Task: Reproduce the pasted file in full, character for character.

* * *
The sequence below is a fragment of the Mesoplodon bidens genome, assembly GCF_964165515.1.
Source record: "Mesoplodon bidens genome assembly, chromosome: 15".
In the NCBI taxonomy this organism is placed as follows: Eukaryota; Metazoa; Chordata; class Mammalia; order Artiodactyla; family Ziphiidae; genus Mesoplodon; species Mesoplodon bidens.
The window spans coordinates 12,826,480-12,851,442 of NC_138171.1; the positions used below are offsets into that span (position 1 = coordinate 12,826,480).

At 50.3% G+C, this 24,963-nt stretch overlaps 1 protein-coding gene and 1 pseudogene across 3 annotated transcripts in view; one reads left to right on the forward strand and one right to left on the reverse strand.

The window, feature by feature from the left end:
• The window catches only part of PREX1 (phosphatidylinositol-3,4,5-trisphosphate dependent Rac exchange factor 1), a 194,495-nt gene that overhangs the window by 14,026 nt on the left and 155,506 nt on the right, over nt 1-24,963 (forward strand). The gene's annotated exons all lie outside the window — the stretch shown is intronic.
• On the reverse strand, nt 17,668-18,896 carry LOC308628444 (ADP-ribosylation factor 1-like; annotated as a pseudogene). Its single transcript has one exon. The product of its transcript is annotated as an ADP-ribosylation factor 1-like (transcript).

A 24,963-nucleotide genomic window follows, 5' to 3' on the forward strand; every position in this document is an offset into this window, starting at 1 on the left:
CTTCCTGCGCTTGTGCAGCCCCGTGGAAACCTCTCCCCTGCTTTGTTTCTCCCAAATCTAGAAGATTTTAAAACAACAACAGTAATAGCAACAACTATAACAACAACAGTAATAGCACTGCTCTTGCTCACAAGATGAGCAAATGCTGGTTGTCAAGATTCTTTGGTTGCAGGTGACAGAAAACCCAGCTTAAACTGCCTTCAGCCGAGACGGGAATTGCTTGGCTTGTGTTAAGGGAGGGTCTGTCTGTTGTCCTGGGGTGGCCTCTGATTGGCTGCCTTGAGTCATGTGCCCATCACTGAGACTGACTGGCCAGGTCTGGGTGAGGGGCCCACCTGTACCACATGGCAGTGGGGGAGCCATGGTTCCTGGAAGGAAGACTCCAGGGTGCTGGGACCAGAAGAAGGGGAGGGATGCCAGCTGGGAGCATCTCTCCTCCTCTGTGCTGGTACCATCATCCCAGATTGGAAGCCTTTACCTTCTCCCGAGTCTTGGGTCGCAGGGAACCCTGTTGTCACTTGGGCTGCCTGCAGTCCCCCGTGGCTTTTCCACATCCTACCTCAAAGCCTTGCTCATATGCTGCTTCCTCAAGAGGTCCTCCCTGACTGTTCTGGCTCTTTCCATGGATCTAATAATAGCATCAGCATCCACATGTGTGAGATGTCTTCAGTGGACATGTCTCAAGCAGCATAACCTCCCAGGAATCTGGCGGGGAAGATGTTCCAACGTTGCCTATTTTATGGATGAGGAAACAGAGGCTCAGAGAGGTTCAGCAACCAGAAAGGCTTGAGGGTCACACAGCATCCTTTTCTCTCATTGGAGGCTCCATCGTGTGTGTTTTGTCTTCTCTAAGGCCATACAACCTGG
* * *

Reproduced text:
The sequence below is a fragment of the Mesoplodon bidens genome, assembly GCF_964165515.1.
Source record: "Mesoplodon bidens genome assembly, chromosome: 15".
In the NCBI taxonomy this organism is placed as follows: Eukaryota; Metazoa; Chordata; class Mammalia; order Artiodactyla; family Ziphiidae; genus Mesoplodon; species Mesoplodon bidens.
The window spans coordinates 12,826,480-12,851,442 of NC_138171.1; the positions used below are offsets into that span (position 1 = coordinate 12,826,480).

At 50.3% G+C, this 24,963-nt stretch overlaps 1 protein-coding gene and 1 pseudogene across 3 annotated transcripts in view; one reads left to right on the forward strand and one right to left on the reverse strand.

The window, feature by feature from the left end:
• The window catches only part of PREX1 (phosphatidylinositol-3,4,5-trisphosphate dependent Rac exchange factor 1), a 194,495-nt gene that overhangs the window by 14,026 nt on the left and 155,506 nt on the right, over nt 1-24,963 (forward strand). The gene's annotated exons all lie outside the window — the stretch shown is intronic.
• On the reverse strand, nt 17,668-18,896 carry LOC308628444 (ADP-ribosylation factor 1-like; annotated as a pseudogene). Its single transcript has one exon. The product of its transcript is annotated as an ADP-ribosylation factor 1-like (transcript).

A 24,963-nucleotide genomic window follows, 5' to 3' on the forward strand; every position in this document is an offset into this window, starting at 1 on the left:
CTTCCTGCGCTTGTGCAGCCCCGTGGAAACCTCTCCCCTGCTTTGTTTCTCCCAAATCTAGAAGATTTTAAAACAACAACAGTAATAGCAACAACTATAACAACAACAGTAATAGCACTGCTCTTGCTCACAAGATGAGCAAATGCTGGTTGTCAAGATTCTTTGGTTGCAGGTGACAGAAAACCCAGCTTAAACTGCCTTCAGCCGAGACGGGAATTGCTTGGCTTGTGTTAAGGGAGGGTCTGTCTGTTGTCCTGGGGTGGCCTCTGATTGGCTGCCTTGAGTCATGTGCCCATCACTGAGACTGACTGGCCAGGTCTGGGTGAGGGGCCCACCTGTACCACATGGCAGTGGGGGAGCCATGGTTCCTGGAAGGAAGACTCCAGGGTGCTGGGACCAGAAGAAGGGGAGGGATGCCAGCTGGGAGCATCTCTCCTCCTCTGTGCTGGTACCATCATCCCAGATTGGAAGCCTTTACCTTCTCCCGAGTCTTGGGTCGCAGGGAACCCTGTTGTCACTTGGGCTGCCTGCAGTCCCCCGTGGCTTTTCCACATCCTACCTCAAAGCCTTGCTCATATGCTGCTTCCTCAAGAGGTCCTCCCTGACTGTTCTGGCTCTTTCCATGGATCTAATAATAGCATCAGCATCCACATGTGTGAGATGTCTTCAGTGGACATGTCTCAAGCAGCATAACCTCCCAGGAATCTGGCGGGGAAGATGTTCCAACGTTGCCTATTTTATGGATGAGGAAACAGAGGCTCAGAGAGGTTCAGCAACCAGAAAGGCTTGAGGGTCACACAGCATCCTTTTCTCTCATTGGAGGCTCCATCGTGTGTGTTTTGTCTTCTCTAAGGCCATACAACCTGG